South Brisbane gridiron quarterback here to win
IMPORTS like Tommy Corwin are helping to change the face of gridiron in Queensland, as the state looks to produce the next Jesse Williams.
Williams, a product from Brisbane's Bayside Ravens club, was a fifth-round draft pick at the NFL champions the Seattle Seahawks last year.
Corwin also brings plenty of credibility to the Gridiron Queensland competition.
The quarterback was a big import signing for the South Brisbane Wildcats, after representing the University of Central Missouri in the second-tier American college system.
He then went to play in France's top league, taking the Cannes Iron Mask team to its first national championship game in almost 20 years.
Other highlights in Corwin's career include breaking the record for most passing yards in a state championship game for high-school team De Smet Jesuit.
There was also an honourable mention as a Mid-America Intercollegiate Athletics Association pick, while at Central Missouri.
He racked up over 4000 passing yards while in the US college system, and has aims to be an elite high-school coach when he arrives back in the States, with a degree in education and a masters in administration.
But Corwin arrived at Brisbane with one simple motive.
"What I told all the French people over there, and the guys over here, is that I didn't come this far to lose," he told APN.
"Coming here I knew people play down here because they love the game.
"You don't get paid and you're doing this in your free time.
"That's a cool experience because back home, everybody loves football don't get me wrong.
"But you're playing to get to the next level, because it pays for your schooling, so it's a whole different mindset."
Corwin's former university team has produced a bunch of men who are now plying their trade in the NFL, including tight end Delanie Walker, who played for San Francisco in the 2013 Super Bowl.
And Corwin tries to model his game on one of the best quarterbacks going around at the moment - New Orleans Saints star, and Super Bowl champion and MVP, Drew Brees.
"I'm a short quarterback, and so is Drew Brees," Corwin said.
"He's won a Superbowl and he's one of the best in the league.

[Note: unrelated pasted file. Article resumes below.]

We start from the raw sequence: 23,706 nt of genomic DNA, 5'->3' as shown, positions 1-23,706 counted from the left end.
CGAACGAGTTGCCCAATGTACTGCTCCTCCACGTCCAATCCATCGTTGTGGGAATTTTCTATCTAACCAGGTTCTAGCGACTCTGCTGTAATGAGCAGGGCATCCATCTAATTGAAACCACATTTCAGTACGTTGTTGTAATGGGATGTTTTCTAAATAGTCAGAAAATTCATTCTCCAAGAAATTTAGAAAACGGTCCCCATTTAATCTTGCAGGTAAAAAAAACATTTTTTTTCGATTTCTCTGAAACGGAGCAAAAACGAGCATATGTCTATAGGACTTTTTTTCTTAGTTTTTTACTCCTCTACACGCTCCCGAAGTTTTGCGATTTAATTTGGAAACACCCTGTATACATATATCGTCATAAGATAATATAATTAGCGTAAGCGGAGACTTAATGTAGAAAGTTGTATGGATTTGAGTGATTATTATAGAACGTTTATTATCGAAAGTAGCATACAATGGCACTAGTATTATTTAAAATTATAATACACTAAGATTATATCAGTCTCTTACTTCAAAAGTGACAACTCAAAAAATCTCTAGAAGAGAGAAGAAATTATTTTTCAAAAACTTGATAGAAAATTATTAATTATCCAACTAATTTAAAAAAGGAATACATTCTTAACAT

"He's just the most accurate quarterback - he never misses, and he's little - he's the same size as me.
"I'm six feet and 200 pounds (90kg) - that's not very big.
"For him to be able to do what he does at that size is pretty incredible."
Corwin will assist Wildcats head coach Adam Campbell with his team's offence this season and, like his time playing in France, knows how to have a good time.
"Trying all the different foods like escargot (cooked snails) was interesting," Corwin said.
"French people love to trash talk - same as anywhere else. So they'd talk to me and I'd just stare back at them and say 'I have no idea what you're talking about', and just smile.
"It (gridiron in France) got pretty big. In the national championship game we played in a rain storm, but there were still four or five thousand people there."
Campbell is hoping his shrewd recruitment of Corwin - who he first started speaking to a year ago - will continue to increase the skill level of gridiron in Queensland.
"When I was in New Zealand we imported players there, which was how I got to meet Joe (Stanford University offensive assistant Joe Ashfield, with the two remaining friends)," Campbell said.
"And within the space of four years the level of play within New Zealand grew significantly.
"That's my hope now, with the league adopting a broader approach to the utilisation of imports, that the level of play across the league will increase.
"That's ultimately what you want, because we currently play at a good high-school/small college level.
"But some of the players here are capable of playing at a much higher level."